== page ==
Impact Blog Team
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Hunger season has arrived in the Sahel region of West Africa, where millions of people are at risk of not having enough to eat. This year, USAID is tackling the hunger season head on. Here are five ways we are helping to improve food security, save lives and boost resilience.
The Office of Food for Peace’s Director Dina Esposito recently returned from a trip to South Sudan, where USAID is taking extraordinary steps in response to extreme food insecurity.
Just over six months ago Typhoon Haiyan rocked the Philippines. Billy Dec, a member of President Obama’s Advisory Commission on Asian Americans and Pacific Islanders traveled recently to Leyte, home to Tacloban, to see how the recovery efforts are faring.
Eastern DRC is said to be the “rape capital of the world.” But how do gender issues relate to hunger? If the DRC can alter its behavior towards women, these women can stay in their communities, increase production on their land, earn incomes, and put food on their families’ tables.
Many of our USAID missions around the world, often in post-conflict arenas, are working diligently to empower youth so they can serve as leaders in their communities.
We sat down to chat with Feed the Future’s deputy coordinator for development, Tjada McKenna, about Feed the Future, its latest results, and where we’re at in the fight to end hunger.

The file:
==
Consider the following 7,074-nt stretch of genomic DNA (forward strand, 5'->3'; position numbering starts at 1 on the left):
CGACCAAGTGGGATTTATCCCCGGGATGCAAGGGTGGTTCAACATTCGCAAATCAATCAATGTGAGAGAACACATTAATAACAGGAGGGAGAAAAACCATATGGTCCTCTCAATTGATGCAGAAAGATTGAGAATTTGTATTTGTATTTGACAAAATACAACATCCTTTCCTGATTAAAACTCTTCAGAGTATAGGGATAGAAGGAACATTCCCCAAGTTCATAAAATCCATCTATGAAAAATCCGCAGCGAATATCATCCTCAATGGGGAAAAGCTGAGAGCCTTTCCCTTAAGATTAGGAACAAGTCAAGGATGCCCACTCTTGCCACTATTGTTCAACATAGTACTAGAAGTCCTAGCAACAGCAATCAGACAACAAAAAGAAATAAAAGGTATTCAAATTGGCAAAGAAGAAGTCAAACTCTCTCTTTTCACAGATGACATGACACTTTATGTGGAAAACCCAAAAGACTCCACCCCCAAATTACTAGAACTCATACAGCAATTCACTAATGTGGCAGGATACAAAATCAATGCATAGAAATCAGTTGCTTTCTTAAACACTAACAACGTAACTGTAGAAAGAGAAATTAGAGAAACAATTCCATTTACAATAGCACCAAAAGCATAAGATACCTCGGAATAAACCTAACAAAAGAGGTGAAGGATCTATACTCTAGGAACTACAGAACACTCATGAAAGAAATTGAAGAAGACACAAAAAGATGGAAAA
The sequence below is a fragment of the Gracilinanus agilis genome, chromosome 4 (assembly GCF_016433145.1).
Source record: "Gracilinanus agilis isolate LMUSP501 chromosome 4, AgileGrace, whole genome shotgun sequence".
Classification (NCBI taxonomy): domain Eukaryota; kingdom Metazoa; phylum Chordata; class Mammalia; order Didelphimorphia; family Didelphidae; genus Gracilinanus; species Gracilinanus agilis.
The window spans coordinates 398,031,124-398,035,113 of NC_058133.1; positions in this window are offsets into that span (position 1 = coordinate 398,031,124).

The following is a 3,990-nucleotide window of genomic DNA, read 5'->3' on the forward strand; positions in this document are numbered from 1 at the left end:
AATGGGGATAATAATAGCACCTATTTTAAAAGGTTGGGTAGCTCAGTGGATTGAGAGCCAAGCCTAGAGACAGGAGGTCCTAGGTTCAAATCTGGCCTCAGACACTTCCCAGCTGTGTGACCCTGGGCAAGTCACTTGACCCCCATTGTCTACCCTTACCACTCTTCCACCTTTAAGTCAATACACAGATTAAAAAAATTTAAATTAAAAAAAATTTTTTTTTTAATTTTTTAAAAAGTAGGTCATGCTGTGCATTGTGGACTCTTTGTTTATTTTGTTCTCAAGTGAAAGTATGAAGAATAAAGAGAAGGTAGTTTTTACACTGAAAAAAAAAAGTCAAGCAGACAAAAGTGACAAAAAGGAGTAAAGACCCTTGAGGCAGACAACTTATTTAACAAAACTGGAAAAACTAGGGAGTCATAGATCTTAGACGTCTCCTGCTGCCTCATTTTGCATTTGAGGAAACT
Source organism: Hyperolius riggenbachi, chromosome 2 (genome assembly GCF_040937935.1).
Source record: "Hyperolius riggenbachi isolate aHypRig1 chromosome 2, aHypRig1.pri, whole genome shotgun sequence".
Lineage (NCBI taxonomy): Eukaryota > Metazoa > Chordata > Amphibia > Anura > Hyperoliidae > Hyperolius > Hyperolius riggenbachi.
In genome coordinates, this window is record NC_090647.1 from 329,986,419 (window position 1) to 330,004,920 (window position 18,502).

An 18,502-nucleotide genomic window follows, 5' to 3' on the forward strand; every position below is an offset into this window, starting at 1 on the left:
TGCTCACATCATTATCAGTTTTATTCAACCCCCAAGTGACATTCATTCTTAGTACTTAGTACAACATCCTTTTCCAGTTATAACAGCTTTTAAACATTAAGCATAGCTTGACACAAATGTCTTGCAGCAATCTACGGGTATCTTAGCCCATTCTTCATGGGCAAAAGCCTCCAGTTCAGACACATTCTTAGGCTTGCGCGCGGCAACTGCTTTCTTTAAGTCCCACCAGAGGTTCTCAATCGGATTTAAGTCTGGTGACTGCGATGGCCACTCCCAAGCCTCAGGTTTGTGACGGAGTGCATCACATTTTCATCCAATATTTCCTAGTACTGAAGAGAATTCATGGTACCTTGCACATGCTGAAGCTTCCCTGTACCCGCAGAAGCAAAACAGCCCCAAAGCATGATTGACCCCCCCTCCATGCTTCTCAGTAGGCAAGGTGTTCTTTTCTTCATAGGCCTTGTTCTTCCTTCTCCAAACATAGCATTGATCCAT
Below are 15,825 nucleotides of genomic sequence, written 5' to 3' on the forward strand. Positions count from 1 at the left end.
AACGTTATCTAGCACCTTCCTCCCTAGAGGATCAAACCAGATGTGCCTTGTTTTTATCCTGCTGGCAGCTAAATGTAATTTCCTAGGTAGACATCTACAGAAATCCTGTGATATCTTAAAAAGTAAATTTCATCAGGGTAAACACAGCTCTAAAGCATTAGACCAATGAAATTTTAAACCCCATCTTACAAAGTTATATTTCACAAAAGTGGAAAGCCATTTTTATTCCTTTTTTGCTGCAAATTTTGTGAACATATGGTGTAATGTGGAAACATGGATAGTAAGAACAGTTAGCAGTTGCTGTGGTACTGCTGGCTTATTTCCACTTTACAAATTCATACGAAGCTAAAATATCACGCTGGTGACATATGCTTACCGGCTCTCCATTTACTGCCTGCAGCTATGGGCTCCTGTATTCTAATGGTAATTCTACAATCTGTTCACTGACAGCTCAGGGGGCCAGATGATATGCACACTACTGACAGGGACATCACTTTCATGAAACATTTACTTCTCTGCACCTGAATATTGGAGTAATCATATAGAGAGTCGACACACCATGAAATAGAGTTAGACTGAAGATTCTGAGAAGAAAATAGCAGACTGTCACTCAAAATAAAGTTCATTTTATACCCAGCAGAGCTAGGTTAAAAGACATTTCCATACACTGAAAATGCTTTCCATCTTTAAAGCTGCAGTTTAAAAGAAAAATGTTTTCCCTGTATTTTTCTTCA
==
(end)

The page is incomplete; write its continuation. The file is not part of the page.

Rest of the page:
Improving nutrition is one of the best investments we can make in development. For the past year, humanitarian, development and health experts from across USAID worked to craft a new approach to nutrition, aimed at increasing food security, reducing malnutrition and building resilience among vulnerable populations like those in the Sahel.
Twenty years ago Tajikistan was in civil conflict and gripped by a food crisis. Today, says USAID’s Regional Mission Director for the Central Asia Republics Ambassador Jonathan Addleton, the panorama is vastly different and more hopeful from what he once witnessed. Feed the Future is an important part of that transformation.
When President Obama took office, the world was mired in the midst of food, fuel, and financial turmoil that pushed millions of people back to the precipice of poverty. In 2007 and 2008, food prices hit all-time highs, sending prices for basic staples like rice and wheat beyond the reach of the world’s most vulnerable people.
Liberia has made great advancements since the end of its devastating war a decade ago. But Liberians continue to face a daunting challenge – all too often, when the “rubber meets the road,” there is quite literally no road to travel. USAID is helping solve that, bridging people, goods and helping Liberia make real strides against extreme poverty.